[EDITORIALS]Appointment by public opinionThe Blue House is going about its search for a new deputy prime minister for the economy in a very problematic way. It has deliberately leaked information about candidates for the job to see how the public reacts. When public opinion about one candidate proves negative, it seems, the Blue House introduces another. This kind of appointment process, driven by public opinion, is not only populistic but infringes on the candidates’ privacy.
Unofficially, the Blue House said at first that there were two candidates for the job: Uri Party lawmaker Kang Bong-kyun and Financial Supervisory Commissioner Yoon Jeung-hyun. But when allegations arose that Mr. Kang’s son had dodged the draft, and that Mr. Yoon had pressured a bank to grant a loan, the Blue House suddenly introduced two others: Shin Myung-ho, former senior vice-president of the Asia Development Bank, and Han Duck-soo, head of the Office for Government Policy Coordination.
Mr. Kang, whose personal problem was not an issue in the last election or when he served as economic minister, was openly embarrassed by it. If he is not appointed, the issue will haunt him every time he is considered for another post. Mr. Yoon is also in an embarassing situation. As head of the financial watchdog agency, he is in the position of supervising all financial companies. How is it that he can be disqualified from being deputy prime minister because of this issue, yet he can hold the high public office he currently does?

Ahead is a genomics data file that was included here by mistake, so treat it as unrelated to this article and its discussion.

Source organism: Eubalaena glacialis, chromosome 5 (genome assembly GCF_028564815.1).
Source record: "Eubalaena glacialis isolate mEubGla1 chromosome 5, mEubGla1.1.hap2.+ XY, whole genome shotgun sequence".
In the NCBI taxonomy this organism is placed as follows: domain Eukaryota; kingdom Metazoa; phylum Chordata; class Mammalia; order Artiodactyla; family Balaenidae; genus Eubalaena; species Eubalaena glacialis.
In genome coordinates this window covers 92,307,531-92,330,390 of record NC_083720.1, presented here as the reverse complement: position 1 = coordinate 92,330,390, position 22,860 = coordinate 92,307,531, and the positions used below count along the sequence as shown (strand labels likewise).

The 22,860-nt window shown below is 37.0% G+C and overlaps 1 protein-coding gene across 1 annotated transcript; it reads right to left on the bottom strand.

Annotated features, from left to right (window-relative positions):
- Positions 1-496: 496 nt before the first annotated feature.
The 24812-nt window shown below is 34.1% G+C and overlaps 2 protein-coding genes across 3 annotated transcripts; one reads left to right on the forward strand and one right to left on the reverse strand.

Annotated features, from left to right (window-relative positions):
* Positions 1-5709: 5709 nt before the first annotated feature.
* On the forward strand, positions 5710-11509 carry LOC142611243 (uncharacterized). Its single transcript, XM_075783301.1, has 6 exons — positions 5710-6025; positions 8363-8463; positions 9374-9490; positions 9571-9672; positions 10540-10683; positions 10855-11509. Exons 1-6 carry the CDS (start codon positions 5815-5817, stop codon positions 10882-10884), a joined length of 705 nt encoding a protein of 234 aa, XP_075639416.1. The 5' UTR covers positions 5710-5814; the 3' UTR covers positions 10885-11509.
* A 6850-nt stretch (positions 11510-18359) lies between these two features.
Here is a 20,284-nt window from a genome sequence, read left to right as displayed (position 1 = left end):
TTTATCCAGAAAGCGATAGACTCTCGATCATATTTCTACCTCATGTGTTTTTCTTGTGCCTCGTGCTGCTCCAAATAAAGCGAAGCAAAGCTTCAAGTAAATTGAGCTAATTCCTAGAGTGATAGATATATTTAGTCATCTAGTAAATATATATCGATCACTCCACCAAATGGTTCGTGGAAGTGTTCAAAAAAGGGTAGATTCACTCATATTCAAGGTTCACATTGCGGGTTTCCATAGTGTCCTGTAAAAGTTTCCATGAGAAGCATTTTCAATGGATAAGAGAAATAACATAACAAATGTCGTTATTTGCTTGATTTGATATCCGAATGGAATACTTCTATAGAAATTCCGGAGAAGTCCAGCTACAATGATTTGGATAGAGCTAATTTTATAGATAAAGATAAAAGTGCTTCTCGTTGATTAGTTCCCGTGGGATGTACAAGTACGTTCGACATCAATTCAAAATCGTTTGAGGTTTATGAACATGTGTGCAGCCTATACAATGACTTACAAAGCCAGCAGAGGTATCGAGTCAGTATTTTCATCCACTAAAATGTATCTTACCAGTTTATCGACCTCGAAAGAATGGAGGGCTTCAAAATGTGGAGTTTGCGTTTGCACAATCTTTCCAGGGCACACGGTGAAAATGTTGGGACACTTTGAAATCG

The Blue House lost deputy prime ministers Lee Hun-jai and Lee Ki-jun when ethical problems emerged, which is why it is trying to vet these candidates more thoroughly. Still, it is very irrational and irresponsible to lead these candidates to the market of public opinion and see who survives.
In accepting Lee Hun-jai’s resignation this week, President Roh Moo-hyun expressed resentment, saying, “Mr. Lee is no longer able to function as deputy prime minister, because public opinion has already found him guilty.” Now the Blue House itself is encouraging judgment by public opinion.
Though it takes time, the qualifications of candidates for office should be verified in a calm, dispassionate manner. The Blue House can use the National Tax Service and police to do so quietly. We believe the Blue House should adopt a systematic process for screening candidates, even if it means changing the law.